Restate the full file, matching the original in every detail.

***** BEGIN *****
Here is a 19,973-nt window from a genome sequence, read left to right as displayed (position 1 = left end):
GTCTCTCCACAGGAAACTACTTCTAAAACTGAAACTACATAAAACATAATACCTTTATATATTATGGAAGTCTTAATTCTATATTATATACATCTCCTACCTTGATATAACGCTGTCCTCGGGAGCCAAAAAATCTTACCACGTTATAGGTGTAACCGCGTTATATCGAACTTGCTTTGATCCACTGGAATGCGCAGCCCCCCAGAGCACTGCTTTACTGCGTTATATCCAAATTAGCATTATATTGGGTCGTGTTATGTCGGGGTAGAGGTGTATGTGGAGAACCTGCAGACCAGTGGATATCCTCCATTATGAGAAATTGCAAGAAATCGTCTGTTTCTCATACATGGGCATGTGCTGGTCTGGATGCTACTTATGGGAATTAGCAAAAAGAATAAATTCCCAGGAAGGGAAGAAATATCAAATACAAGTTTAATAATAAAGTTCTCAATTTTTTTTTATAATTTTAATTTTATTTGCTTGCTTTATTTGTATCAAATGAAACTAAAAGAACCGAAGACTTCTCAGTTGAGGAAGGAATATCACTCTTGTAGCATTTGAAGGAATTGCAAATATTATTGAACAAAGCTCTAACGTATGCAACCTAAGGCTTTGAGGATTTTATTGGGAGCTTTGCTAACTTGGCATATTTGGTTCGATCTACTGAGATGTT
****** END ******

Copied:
Here is a 19,973-nt window from a genome sequence, read left to right as displayed (position 1 = left end):
GTCTCTCCACAGGAAACTACTTCTAAAACTGAAACTACATAAAACATAATACCTTTATATATTATGGAAGTCTTAATTCTATATTATATACATCTCCTACCTTGATATAACGCTGTCCTCGGGAGCCAAAAAATCTTACCACGTTATAGGTGTAACCGCGTTATATCGAACTTGCTTTGATCCACTGGAATGCGCAGCCCCCCAGAGCACTGCTTTACTGCGTTATATCCAAATTAGCATTATATTGGGTCGTGTTATGTCGGGGTAGAGGTGTATGTGGAGAACCTGCAGACCAGTGGATATCCTCCATTATGAGAAATTGCAAGAAATCGTCTGTTTCTCATACATGGGCATGTGCTGGTCTGGATGCTACTTATGGGAATTAGCAAAAAGAATAAATTCCCAGGAAGGGAAGAAATATCAAATACAAGTTTAATAATAAAGTTCTCAATTTTTTTTTATAATTTTAATTTTATTTGCTTGCTTTATTTGTATCAAATGAAACTAAAAGAACCGAAGACTTCTCAGTTGAGGAAGGAATATCACTCTTGTAGCATTTGAAGGAATTGCAAATATTATTGAACAAAGCTCTAACGTATGCAACCTAAGGCTTTGAGGATTTTATTGGGAGCTTTGCTAACTTGGCATATTTGGTTCGATCTACTGAGATGTT